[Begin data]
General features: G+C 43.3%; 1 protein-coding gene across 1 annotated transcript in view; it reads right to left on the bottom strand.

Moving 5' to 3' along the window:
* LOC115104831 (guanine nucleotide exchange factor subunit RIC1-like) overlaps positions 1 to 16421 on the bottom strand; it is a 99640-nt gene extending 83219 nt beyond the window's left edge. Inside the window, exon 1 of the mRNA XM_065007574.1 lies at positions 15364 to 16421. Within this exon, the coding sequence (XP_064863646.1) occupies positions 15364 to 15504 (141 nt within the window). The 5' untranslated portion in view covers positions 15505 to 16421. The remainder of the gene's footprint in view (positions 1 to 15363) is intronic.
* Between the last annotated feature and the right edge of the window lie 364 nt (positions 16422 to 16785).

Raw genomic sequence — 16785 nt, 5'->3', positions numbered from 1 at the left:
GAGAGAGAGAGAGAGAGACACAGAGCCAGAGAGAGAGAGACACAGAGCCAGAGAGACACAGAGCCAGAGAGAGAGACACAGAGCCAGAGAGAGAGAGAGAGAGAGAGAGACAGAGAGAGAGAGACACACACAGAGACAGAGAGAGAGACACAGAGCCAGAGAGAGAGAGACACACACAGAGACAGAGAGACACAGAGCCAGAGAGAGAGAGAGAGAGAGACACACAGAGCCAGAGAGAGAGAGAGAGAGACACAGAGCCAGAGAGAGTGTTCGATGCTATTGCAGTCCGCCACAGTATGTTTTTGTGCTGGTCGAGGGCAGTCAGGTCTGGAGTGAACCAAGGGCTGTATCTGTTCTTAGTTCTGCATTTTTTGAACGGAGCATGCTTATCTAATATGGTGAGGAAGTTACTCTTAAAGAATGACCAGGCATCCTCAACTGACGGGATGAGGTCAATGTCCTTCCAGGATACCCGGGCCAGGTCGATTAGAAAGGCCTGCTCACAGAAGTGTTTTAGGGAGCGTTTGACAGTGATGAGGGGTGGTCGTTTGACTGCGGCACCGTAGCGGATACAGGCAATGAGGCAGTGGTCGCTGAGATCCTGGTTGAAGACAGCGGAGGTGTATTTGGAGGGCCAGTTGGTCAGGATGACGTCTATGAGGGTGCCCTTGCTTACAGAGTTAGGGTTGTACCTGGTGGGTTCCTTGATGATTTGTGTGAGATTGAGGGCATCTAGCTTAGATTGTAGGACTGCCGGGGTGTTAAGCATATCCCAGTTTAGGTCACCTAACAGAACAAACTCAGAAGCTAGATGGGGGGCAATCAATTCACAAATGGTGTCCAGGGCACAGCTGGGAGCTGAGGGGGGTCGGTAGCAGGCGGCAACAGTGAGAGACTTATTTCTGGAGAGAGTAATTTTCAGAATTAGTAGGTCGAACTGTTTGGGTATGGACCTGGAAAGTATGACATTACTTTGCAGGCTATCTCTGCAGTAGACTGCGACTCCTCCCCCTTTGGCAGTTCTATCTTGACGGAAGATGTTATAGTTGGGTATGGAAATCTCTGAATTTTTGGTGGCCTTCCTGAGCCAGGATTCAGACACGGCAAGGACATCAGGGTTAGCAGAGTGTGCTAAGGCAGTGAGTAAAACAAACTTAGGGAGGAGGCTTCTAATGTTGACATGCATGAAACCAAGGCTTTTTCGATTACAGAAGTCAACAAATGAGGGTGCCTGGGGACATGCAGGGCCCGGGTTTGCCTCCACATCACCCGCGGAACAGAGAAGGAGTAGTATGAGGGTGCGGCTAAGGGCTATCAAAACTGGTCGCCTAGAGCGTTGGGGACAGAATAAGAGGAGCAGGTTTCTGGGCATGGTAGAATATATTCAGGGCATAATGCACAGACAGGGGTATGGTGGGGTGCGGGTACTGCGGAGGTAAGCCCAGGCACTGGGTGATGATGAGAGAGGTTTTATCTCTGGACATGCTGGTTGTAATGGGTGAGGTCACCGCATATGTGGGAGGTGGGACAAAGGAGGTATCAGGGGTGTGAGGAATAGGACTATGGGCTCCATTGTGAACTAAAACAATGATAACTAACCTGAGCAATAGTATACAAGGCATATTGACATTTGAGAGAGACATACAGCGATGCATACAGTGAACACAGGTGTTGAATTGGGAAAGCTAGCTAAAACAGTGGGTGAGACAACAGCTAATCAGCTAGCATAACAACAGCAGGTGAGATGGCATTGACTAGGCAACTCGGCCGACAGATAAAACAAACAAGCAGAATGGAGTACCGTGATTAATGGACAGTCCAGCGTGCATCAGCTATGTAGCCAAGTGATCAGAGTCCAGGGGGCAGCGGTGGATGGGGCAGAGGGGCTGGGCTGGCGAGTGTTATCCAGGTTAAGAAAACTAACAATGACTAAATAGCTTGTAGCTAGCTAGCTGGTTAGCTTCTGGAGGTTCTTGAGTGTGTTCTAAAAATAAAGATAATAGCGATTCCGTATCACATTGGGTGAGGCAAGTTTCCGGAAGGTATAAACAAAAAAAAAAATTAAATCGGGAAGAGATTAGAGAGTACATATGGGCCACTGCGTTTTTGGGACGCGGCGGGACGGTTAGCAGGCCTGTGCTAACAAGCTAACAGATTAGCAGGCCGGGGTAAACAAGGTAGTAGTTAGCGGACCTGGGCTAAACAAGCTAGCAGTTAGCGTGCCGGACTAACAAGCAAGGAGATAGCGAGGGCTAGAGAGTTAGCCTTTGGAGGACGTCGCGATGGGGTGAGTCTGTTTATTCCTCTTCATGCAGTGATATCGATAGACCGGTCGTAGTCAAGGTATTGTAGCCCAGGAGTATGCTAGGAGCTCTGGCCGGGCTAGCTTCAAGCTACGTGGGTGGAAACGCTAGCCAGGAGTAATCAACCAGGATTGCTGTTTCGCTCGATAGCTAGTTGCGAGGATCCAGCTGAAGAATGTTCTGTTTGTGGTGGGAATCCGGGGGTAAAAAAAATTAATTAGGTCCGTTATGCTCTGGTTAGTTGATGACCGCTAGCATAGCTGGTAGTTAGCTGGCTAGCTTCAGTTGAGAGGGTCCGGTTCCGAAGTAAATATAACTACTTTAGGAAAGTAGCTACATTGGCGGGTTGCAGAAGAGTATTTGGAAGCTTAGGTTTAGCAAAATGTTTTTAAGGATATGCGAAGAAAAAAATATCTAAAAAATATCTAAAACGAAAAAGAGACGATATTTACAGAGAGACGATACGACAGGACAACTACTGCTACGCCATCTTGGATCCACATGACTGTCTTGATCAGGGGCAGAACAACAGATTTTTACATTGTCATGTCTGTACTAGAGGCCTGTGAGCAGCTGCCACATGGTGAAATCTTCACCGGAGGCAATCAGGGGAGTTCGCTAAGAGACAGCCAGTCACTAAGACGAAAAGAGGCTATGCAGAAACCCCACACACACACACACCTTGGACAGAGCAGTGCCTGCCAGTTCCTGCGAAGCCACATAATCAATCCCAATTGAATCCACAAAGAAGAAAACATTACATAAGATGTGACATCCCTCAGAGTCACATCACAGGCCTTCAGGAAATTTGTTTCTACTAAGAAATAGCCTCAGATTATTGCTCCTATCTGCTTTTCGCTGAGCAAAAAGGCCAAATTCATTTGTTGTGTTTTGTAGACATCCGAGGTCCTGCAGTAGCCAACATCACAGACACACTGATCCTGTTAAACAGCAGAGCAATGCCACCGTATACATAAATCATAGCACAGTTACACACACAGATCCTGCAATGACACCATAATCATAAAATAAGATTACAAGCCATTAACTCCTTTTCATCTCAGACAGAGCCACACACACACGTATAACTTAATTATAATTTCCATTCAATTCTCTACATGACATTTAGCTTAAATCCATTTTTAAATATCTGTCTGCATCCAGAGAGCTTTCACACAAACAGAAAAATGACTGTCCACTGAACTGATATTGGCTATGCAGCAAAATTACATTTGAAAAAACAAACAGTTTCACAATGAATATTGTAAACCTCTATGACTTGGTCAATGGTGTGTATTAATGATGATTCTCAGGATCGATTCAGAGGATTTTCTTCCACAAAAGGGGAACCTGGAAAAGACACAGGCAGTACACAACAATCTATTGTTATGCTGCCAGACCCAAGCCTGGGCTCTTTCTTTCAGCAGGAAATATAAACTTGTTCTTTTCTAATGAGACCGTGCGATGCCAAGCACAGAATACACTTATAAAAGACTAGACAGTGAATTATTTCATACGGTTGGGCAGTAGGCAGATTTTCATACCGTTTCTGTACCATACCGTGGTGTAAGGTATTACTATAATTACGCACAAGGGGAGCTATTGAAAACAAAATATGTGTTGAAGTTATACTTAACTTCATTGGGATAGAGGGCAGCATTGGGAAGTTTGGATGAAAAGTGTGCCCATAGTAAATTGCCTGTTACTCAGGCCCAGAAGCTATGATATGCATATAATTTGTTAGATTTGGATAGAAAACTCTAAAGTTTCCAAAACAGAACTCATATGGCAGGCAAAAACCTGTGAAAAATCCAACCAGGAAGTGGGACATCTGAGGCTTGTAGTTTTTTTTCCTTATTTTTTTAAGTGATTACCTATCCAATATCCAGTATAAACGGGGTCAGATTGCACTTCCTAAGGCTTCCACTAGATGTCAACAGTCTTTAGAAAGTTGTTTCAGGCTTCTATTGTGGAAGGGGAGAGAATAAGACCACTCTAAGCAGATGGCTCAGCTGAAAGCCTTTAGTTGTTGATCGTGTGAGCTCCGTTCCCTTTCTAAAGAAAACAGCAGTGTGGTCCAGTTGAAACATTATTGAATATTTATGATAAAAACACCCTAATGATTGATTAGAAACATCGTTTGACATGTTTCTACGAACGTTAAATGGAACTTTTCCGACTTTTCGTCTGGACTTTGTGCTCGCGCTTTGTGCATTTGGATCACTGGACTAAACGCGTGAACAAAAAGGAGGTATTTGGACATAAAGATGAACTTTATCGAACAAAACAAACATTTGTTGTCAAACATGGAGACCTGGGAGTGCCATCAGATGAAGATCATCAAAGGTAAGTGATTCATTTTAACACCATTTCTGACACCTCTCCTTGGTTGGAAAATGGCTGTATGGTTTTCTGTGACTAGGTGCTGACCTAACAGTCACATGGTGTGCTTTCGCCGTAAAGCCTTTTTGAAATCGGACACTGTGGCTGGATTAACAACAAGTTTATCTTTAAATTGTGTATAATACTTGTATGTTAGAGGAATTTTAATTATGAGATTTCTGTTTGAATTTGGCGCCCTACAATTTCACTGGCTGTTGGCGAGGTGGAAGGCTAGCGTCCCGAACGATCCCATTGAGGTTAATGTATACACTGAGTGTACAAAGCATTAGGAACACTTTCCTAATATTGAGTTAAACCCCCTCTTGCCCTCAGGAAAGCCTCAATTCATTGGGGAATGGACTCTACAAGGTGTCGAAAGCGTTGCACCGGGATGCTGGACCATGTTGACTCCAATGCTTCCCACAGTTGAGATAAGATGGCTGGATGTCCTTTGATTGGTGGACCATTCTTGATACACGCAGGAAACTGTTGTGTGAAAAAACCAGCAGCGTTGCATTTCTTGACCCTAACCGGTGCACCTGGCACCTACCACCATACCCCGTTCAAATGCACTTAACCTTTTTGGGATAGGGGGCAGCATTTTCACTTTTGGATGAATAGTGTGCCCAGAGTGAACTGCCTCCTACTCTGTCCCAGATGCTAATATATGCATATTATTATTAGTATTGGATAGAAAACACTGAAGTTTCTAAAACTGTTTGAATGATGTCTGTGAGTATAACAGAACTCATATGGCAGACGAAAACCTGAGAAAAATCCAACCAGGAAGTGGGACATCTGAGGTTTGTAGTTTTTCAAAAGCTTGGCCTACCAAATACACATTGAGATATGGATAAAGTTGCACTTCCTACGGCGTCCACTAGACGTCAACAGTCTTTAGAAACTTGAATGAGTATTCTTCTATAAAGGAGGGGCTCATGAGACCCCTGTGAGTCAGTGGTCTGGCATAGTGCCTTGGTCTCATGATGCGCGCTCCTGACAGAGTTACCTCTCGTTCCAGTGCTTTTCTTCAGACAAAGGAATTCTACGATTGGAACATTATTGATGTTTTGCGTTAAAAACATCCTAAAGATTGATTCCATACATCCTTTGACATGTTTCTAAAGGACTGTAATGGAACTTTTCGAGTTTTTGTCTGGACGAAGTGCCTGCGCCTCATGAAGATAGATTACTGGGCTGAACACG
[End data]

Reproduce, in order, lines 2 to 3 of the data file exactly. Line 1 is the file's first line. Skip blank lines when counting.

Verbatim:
Moving 5' to 3' along the window:
* LOC115104831 (guanine nucleotide exchange factor subunit RIC1-like) overlaps positions 1 to 16421 on the bottom strand; it is a 99640-nt gene extending 83219 nt beyond the window's left edge. Inside the window, exon 1 of the mRNA XM_065007574.1 lies at positions 15364 to 16421. Within this exon, the coding sequence (XP_064863646.1) occupies positions 15364 to 15504 (141 nt within the window). The 5' untranslated portion in view covers positions 15505 to 16421. The remainder of the gene's footprint in view (positions 1 to 15363) is intronic.